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Solow vs. Solow : notes on identification and interpretation in the empirics of growth and development

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  • Gundlach, Erich

Abstract

Most empirical studies of long run growth refer to one of the two seminal contributions by Robert Solow (1956, 1957). His work shows that in order to estimate the relative roles of factor accumulation and technology in development, an a priori identification assumption is needed about the nature of technical change. This specific assumption differs across the two Solow papers. I show that starting with the identification assumption made in Solow (1956), one should expect to find that differences in technology rather than differences in factor accumulation explain most if not all of the observed long-run differences in output per worker. The opposite interpretation appears to prevail in parts of the recent literature on the empirics of growth. --

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Paper provided by Kiel Institute for the World Economy (IfW) in its series Open Access Publications from Kiel Institute for the World Economy with number 3728.

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Date of creation: 2005
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Handle: RePEc:zbw:ifwkie:3728

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  1. Paul M Romer, 1999. "Increasing Returns and Long-Run Growth," Levine's Working Paper Archive 2232, David K. Levine.
  2. Daron Acemoglu & Simon Johnson & James A. Robinson, 2001. "The Colonial Origins of Comparative Development: An Empirical Investigation," American Economic Review, American Economic Association, vol. 91(5), pages 1369-1401, December.
  3. Robert J. Barro, 1998. "Notes on Growth Accounting," NBER Working Papers 6654, National Bureau of Economic Research, Inc.
  4. Barro, R.J. & Mankiw, N.G. & Sala-i-Martin, X., 1992. "Capital Mobility in Neoclassical Models of Growth," Papers 655, Yale - Economic Growth Center.
  5. Peter Klenow & Andrés Rodríguez-Clare, 1997. "The Neoclassical Revival in Growth Economics: Has It Gone Too Far?," NBER Chapters, in: NBER Macroeconomics Annual 1997, Volume 12, pages 73-114 National Bureau of Economic Research, Inc.
  6. William A. Masters & Margaret S. McMillan, 2000. "Climate and Scale In Economic Growth," CID Working Papers 48, Center for International Development at Harvard University.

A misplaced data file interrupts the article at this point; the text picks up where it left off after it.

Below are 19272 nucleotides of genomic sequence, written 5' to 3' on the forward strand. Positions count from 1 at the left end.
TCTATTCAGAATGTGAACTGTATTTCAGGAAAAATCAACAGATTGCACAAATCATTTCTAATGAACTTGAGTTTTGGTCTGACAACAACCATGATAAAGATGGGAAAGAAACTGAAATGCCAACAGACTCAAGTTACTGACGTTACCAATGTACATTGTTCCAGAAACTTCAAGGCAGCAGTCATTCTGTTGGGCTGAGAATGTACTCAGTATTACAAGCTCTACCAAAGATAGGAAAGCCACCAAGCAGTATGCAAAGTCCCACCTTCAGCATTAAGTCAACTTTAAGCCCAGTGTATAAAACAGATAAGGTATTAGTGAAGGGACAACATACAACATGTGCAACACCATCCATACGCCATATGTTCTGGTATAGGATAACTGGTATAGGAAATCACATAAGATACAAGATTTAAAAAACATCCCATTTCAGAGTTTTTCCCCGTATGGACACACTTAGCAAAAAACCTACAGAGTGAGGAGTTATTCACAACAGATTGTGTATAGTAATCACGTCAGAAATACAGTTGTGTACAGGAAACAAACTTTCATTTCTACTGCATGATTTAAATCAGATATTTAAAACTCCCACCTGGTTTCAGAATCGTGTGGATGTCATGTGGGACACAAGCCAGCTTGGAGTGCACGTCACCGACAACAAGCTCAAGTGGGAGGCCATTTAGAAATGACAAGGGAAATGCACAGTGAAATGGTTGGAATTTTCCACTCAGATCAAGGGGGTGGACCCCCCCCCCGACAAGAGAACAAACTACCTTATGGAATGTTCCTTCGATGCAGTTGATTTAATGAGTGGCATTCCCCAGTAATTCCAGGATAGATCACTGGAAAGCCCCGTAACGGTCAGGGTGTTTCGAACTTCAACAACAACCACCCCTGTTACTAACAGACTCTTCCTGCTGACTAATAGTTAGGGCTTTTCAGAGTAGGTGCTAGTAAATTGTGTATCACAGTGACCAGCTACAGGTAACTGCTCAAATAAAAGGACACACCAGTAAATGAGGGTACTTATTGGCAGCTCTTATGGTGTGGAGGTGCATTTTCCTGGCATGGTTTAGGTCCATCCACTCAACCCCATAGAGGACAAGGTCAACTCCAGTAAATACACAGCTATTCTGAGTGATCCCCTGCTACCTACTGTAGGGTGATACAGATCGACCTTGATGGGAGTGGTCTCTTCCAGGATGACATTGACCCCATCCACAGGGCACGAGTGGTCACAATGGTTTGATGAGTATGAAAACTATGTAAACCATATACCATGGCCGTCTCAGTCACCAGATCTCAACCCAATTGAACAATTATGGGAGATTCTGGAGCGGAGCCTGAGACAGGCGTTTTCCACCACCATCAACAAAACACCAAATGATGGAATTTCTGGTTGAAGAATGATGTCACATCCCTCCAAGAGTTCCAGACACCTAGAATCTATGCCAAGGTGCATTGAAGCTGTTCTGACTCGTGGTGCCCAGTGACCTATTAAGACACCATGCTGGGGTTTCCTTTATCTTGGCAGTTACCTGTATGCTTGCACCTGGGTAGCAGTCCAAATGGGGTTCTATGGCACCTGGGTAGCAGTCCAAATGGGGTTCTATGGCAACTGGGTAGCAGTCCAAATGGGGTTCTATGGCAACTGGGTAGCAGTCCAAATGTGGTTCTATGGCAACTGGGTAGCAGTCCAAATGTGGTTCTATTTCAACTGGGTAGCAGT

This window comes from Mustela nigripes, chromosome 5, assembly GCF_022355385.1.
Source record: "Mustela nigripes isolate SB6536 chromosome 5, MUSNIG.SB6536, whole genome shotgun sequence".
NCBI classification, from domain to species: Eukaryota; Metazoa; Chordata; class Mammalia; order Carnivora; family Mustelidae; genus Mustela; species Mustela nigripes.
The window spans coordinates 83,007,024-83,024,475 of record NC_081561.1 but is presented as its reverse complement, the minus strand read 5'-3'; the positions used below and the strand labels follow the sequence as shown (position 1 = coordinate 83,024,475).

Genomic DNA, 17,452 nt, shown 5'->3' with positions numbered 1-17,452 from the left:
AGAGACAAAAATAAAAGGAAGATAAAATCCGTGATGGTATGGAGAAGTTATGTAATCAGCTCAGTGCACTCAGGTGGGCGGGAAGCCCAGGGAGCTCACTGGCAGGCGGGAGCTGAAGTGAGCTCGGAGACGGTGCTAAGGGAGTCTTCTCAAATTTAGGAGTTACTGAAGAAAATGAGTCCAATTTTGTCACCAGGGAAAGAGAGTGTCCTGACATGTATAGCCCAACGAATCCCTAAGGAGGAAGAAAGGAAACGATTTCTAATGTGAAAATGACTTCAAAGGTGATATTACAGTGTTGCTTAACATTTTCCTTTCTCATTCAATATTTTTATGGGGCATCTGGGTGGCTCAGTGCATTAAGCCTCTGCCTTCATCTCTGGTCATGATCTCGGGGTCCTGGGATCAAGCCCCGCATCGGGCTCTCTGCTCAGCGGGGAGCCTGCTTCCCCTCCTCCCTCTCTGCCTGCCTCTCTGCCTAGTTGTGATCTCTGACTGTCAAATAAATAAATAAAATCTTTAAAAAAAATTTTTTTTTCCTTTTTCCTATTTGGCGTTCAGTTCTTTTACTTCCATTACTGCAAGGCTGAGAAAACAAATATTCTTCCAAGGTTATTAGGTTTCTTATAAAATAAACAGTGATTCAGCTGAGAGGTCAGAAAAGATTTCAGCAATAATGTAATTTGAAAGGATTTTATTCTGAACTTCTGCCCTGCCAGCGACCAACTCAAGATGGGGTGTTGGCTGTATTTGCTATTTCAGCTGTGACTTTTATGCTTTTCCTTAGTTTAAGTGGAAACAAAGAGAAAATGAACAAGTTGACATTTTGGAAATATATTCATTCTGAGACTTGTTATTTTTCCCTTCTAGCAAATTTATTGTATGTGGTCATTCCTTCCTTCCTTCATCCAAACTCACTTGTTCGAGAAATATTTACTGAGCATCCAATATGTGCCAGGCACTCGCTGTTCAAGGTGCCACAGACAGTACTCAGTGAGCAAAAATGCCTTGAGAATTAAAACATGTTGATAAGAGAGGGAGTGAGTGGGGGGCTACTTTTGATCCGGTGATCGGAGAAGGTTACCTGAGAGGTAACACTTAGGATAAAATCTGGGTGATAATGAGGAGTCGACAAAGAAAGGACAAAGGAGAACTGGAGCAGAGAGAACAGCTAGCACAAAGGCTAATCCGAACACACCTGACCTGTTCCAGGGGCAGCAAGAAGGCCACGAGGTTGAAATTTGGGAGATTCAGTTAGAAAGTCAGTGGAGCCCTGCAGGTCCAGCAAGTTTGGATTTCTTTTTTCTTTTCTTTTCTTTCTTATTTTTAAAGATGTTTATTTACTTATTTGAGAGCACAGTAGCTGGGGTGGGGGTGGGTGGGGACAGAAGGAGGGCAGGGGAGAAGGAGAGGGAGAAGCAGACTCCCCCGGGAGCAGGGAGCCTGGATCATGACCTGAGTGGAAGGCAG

7. Edward C. Prescott, 1997. "Needed: a theory of total factor productivity," Staff Report 242, Federal Reserve Bank of Minneapolis.
  8. Jeffrey D. Sachs, 2003. "Institutions Don't Rule: Direct Effects of Geography on Per Capita Income," NBER Working Papers 9490, National Bureau of Economic Research, Inc.
  9. Charles R. Hulten, 2000. "Total Factor Productivity: A Short Biography," NBER Working Papers 7471, National Bureau of Economic Research, Inc.
  10. Lucas, Robert Jr., 1988. "On the mechanics of economic development," Journal of Monetary Economics, Elsevier, vol. 22(1), pages 3-42, July.
  11. Diamond, Peter & McFadden, Daniel & Rodriguez, Miguel, 1978. "Measurement of the Elasticity of Factor Substitution and Bias of Technical Change," Histoy of Economic Thought Chapters, in: Fuss, Melvyn & McFadden, Daniel (ed.), Production Economics: A Dual Approach to Theory and Applications, volume 2, chapter 5 McMaster University Archive for the History of Economic Thought.
  12. Maddison, Angus, 1987. "Growth and Slowdown in Advanced Capitalist Economies: Techniques of Quantitative Assessment," Journal of Economic Literature, American Economic Association, vol. 25(2), pages 649-98, June.
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Cited by:
  1. Busse, Matthias & Königer, Jens, 2012. "Trade and economic growth: A re-examination of the empirical evidence," HWWI Research Papers 123, Hamburg Institute of International Economics (HWWI).
  2. Erich Gundlach, 2006. "The Solow Model in the Empirics of Cross-Country Growth," DEGIT Conference Papers c011_015, DEGIT, Dynamics, Economic Growth, and International Trade.
  3. Erich Gundlach, 2007. "The Solow model in the empirics of growth and trade," Oxford Review of Economic Policy, Oxford University Press, vol. 23(1), pages 25-44, Spring.

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